Friday, December 31, 2010

Pick of the day, pic of the year

Final Tyto stroll for 2010 found one Crimson Finch (Neochmia phaeton) standing out among the usual plenty. Sometimes the bird is only part of the picture. 


Too much to expect hyperactive Red-backed Fairy-wren (Malurus melanocephalus) to adopt artistic pose. Sprayed sedge an unwanted species.


Much easier to catch Rufous-throated Honeyeater (Conopophila rufogularis) in front of hide. Nest nearing completion.


Female Rufous Whistler (Pachycephala rufiventris) stayed in paperbark just long enough for quick shot.


Finally, two images to wrap up the year:


Brown-backed Honeyeater (Ramsayornis modestus) in paperbark by Tyto hide.


And my picture of 2010, Striated Heron (Butorides striata) with muddy catch near a coastal boat ramp.   
Click pix to enlarge

Wednesday, December 29, 2010

Rain sets Rufous-throateds back

Boxing Day flood of about one metre washed through wetlands and apart from spreading problem weeds did little damage. But the teeming rain washed some nests from the trees.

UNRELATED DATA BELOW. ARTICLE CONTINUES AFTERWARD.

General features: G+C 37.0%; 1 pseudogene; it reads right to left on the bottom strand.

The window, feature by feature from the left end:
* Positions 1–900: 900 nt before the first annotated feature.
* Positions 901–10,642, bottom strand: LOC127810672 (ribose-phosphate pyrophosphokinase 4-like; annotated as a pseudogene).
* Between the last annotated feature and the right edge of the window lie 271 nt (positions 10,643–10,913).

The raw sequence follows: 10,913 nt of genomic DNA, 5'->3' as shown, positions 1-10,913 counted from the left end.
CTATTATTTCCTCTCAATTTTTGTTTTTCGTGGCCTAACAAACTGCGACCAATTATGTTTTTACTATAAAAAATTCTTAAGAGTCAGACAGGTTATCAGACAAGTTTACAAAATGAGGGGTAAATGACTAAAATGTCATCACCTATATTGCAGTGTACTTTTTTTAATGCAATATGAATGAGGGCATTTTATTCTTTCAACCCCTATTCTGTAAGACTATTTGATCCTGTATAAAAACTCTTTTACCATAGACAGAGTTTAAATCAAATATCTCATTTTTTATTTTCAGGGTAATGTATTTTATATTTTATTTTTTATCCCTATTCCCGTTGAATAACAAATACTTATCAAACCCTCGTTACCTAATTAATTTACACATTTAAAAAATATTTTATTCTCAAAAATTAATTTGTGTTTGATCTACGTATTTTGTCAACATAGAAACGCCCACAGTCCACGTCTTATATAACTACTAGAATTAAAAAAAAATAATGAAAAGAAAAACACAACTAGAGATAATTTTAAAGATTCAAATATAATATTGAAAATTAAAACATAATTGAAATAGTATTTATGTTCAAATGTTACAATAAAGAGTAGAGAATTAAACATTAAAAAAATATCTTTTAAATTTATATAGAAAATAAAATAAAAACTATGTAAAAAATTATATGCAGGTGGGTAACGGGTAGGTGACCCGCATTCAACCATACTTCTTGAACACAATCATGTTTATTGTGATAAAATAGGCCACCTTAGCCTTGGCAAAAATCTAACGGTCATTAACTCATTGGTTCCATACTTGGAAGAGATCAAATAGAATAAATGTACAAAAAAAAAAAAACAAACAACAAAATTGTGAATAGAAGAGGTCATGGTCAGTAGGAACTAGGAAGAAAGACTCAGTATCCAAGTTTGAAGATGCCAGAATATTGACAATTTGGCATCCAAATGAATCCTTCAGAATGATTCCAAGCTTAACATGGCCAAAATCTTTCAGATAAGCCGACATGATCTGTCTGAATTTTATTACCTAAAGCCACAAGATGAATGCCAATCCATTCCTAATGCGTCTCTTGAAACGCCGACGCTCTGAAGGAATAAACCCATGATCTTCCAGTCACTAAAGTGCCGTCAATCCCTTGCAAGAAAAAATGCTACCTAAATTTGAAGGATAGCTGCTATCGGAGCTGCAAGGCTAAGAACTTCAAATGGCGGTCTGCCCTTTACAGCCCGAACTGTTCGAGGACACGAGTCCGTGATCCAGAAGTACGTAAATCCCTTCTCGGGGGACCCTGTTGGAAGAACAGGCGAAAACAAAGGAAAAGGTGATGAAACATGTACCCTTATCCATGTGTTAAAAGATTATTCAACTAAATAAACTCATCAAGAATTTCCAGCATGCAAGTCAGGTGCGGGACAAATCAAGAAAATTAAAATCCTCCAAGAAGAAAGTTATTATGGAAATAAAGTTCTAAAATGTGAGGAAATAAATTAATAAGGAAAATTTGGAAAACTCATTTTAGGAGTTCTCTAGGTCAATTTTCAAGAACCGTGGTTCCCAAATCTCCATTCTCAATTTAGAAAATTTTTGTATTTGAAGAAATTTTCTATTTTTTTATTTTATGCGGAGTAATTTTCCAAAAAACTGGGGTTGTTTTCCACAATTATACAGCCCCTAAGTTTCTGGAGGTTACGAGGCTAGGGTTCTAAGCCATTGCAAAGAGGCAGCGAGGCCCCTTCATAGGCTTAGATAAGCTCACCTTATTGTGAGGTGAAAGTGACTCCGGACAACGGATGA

Rufous-throated Honeyeater (Conopophila rufogularis) among those starting again today.


Here's a sunnier effort taken from the hide a wee while ago.


And a fluffier look, also taken from the hide.
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Saturday, December 25, 2010

Crimsons counter cyclone blues

Super wet Xmas morn at edge of Cyclone Tasha, so festive cheer needs a boost.


How about two cheers for Crimson Finch (Neochmia phaeton)?


And another for Chestnut-breasted Mannikin (Lonchura castaneothorax)?


Greetings to nature lovers everywhere.
Click pix to enlarge

Thursday, December 23, 2010

Olive-backed Oriole heads tidy-up

Super Wet set in last night, bit of flooding around Ingham today. More on way. Time to tidy up held over pictures, headed by maturing Olive-backed Oriole (Oriolus sagittatus), showing plumage changing about the head.


Sought better images of Silvereye (Zosterops lateralis) for months, but the birds stayed high in the trees before quitting the wetlands altogether. 


Still a few Brush Cuckoos (Cacomantis variolosus) in Tyto, mostly heard rather than seen lately.


And plenty of Pied Imperial-Pigeons (Ducula bicolor) in the area, though more often in small flocks overhead than perched in rain trees.
Click pix to enlarge

Saturday, December 18, 2010

Two heads not always better than one

Two heads may often be better than one but not usually in bird pictures. Bush Thick-knees (Burhinus grallarius) above look well matched, but all too seldom do the heads show equal appeal. Nothing remarkable in the observation. It comes simply because a few pair pictures have cropped up.